Icon International/Save the Children Alliance LOOKING FOR MORE? BROWSE THE "SNAPSHOT FROM THE FIELD" ARCHIVE
Creates Altruistic Avenue for Asset Disposition
By JACK LYNE Site Selection Executive Editor of Interactive Publishing
STAMFORD, Conn. - Real estate and aid for disadvantaged children.
The two aren't exactly as inextricably intertwined as, say, Batman and Robin or Bill and Hillary. (Okay, maybe we should go back to Batman and Robin.)
That unlikely twosome has hooked up, however, in a newly announced partnership between Icon International (www.icon-intl.com) and Save the Children (www.savethechildren.org). The two organizations' alliance provides an avenue for disposing of commercial real estate assets while simultaneously helping disadvantaged children.
The partnership's formation is timely, as excess real estate assets are now languishing on many companies' year-end books.
Many of those firms, however, are looking for higher returns and/or higher uses for their excess assets. Given today's business unpredictability, many real estate arms have, by necessity, become centers of excellence for adaptive reuse.
Special-Purpose LLC Holds Assets
Even so, the Icon/Save the Children collaboration provides an asset-disposition alternative that also may make bottom-line sense for some companies' properties.
Here's how the partnership works:
Donated real estate assets are placed in a special-purpose LLC formed between the donating company and Icon, a Stamford, Conn.-based specialty finance company engaged in corporate barter.
The company then donates its ownership interest in the special-purpose LLC, not the real estate itself, to Save the Children. Save the Children, a nonprofit providing child assistance in more than 40 countries, then receives a security, rather than the actual real estate.
Icon Provides Asset Expertise
Icon essentially acts as managing agent for the assets. That arrangement enables Westport, Conn.-based Save the Children to avoid the costs and risks of accepting real estate donations. Icon provides the LLC with capital and management expertise. Icon's assistance includes financing all costs associated with carrying, holding, and, if necessary, developing the real estate until its sale.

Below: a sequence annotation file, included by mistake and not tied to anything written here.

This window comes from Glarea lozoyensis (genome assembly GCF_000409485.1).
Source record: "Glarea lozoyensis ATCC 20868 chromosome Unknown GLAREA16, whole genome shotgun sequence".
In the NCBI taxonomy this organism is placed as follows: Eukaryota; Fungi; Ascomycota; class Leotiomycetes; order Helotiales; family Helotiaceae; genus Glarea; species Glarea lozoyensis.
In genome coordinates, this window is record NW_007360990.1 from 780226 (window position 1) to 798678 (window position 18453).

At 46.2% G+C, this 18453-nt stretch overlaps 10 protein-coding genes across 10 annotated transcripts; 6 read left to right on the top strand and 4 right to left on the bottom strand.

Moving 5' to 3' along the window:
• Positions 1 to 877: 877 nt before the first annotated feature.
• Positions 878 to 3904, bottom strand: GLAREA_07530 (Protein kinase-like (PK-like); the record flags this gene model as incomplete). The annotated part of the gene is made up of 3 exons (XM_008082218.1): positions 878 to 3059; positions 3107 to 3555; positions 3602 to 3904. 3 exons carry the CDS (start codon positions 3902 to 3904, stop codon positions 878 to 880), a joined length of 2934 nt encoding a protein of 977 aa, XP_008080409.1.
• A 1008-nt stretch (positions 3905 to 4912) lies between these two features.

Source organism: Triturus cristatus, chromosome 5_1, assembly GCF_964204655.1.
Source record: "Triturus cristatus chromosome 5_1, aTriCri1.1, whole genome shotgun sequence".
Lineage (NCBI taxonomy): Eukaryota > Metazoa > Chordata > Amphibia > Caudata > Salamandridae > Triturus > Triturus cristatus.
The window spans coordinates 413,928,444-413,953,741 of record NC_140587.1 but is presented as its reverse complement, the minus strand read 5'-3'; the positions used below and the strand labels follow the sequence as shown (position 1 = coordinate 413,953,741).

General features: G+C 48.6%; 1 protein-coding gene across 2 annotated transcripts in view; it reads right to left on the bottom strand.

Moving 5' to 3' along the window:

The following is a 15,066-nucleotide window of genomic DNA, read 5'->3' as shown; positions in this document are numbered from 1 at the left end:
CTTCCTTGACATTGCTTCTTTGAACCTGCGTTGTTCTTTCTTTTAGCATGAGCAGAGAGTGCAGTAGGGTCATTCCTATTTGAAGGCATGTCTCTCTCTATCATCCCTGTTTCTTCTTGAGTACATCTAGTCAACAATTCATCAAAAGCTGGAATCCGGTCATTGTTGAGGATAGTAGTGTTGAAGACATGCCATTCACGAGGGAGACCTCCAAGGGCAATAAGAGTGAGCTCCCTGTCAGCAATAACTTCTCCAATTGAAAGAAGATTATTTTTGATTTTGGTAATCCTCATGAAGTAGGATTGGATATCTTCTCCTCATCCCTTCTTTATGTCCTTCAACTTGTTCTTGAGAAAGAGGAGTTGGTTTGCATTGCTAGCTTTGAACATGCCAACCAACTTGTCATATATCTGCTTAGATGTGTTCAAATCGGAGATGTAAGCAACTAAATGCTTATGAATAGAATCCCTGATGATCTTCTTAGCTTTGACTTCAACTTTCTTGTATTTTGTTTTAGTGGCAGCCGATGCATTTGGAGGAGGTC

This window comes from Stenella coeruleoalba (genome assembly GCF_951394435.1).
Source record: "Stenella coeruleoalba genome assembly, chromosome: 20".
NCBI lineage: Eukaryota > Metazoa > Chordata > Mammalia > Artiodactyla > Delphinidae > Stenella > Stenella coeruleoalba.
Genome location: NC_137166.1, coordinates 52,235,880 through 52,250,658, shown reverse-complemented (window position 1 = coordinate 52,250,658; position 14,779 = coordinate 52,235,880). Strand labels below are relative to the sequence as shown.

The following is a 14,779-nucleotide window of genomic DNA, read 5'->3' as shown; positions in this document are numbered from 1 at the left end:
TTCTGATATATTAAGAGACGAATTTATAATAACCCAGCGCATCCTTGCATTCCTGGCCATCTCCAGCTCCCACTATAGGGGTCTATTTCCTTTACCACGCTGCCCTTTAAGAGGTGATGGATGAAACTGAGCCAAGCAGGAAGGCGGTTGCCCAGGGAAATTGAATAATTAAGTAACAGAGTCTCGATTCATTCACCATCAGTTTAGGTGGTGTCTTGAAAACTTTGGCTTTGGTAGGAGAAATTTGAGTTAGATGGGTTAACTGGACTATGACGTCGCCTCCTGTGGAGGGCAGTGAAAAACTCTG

Said Geoff Disston, Icon real estate director, "For more than a decade, Icon has been helping companies solve their real estate and distressed asset problems. This program adds a philanthropic dimension to our work and ties corporate giving to strategic objectives."
"As companies look at alternate means of giving, we hope they will consider this program," added Jane Birnbaum, Save the Children senior manager of corporate marketing. "It benefits all parties involved and makes it possible for us to continue the work we do on behalf of disadvantaged children and families here and around the world."
Real Estate a Fast-Growth Barter Sector
"Corporate philanthropy is on the rise," Birnbaum noted.
Indeed, that's the case, notwithstanding the reflexive business-bashing indigenous to this season. In 1999, U.S. corporations and their foundations made US$190.16 billion in charitable gifts, according to "Giving USA 2000," a report published by the AAFRC Trust for Philanthropy (www.aafrc.org). That marked a $15.8 billion increase from 1998.
Real estate-related philanthropy, however, lacks a high profile. Will the Icon International/Save the Children partnership strike a market chord? It's obviously too early to say.
Icon, however, definitely brings considerable asset-disposition expertise to the alliance. The company has disposed of a wide range of excess properties, including leaseholds, corporate headquarters, manufacturing plants, commercial office leases and even a banana farm.
The engine driving those transactions has been barter, one of the world's oldest forms of financing. Icon provides participating companies with "trade credits" redeemable for goods and services. The company's client list includes the likes of 3M, IBM, Mazda Motors, MCI, Monsanto, Nabisco Foods, Shell Oil, Time Inc., Tyson Foods and Viacom International.
Real estate has become one of the barter market's fastest-growing segments, according to Icon executives.
Bestfoods (www.bestfoods.com), for example, used third-party barter to dispose of a Jersey City, N.J., pasta factory that had outlived its usefulness. Bestfoods traded the facility for cable TV advertising.
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